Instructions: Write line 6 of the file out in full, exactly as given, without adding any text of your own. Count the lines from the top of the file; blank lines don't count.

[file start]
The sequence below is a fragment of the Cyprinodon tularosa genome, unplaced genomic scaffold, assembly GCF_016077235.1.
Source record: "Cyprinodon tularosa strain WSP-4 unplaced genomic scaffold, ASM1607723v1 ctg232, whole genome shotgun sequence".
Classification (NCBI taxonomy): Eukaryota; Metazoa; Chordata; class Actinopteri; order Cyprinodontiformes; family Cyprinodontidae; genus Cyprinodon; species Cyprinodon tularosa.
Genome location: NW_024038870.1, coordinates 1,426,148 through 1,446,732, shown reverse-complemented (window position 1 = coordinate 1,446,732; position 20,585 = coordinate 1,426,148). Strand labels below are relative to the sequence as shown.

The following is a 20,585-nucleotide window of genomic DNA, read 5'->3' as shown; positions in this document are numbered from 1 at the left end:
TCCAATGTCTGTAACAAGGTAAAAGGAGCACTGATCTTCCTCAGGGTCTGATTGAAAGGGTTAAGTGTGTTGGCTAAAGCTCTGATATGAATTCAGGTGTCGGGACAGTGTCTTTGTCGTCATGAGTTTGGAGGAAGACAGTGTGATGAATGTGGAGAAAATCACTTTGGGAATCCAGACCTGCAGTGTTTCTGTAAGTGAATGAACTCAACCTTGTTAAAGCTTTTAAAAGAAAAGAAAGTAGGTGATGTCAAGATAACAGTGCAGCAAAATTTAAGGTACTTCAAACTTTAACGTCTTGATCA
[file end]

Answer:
TCCAATGTCTGTAACAAGGTAAAAGGAGCACTGATCTTCCTCAGGGTCTGATTGAAAGGGTTAAGTGTGTTGGCTAAAGCTCTGATATGAATTCAGGTGTCGGGACAGTGTCTTTGTCGTCATGAGTTTGGAGGAAGACAGTGTGATGAATGTGGAGAAAATCACTTTGGGAATCCAGACCTGCAGTGTTTCTGTAAGTGAATGAACTCAACCTTGTTAAAGCTTTTAAAAGAAAAGAAAGTAGGTGATGTCAAGATAACAGTGCAGCAAAATTTAAGGTACTTCAAACTTTAACGTCTTGATCA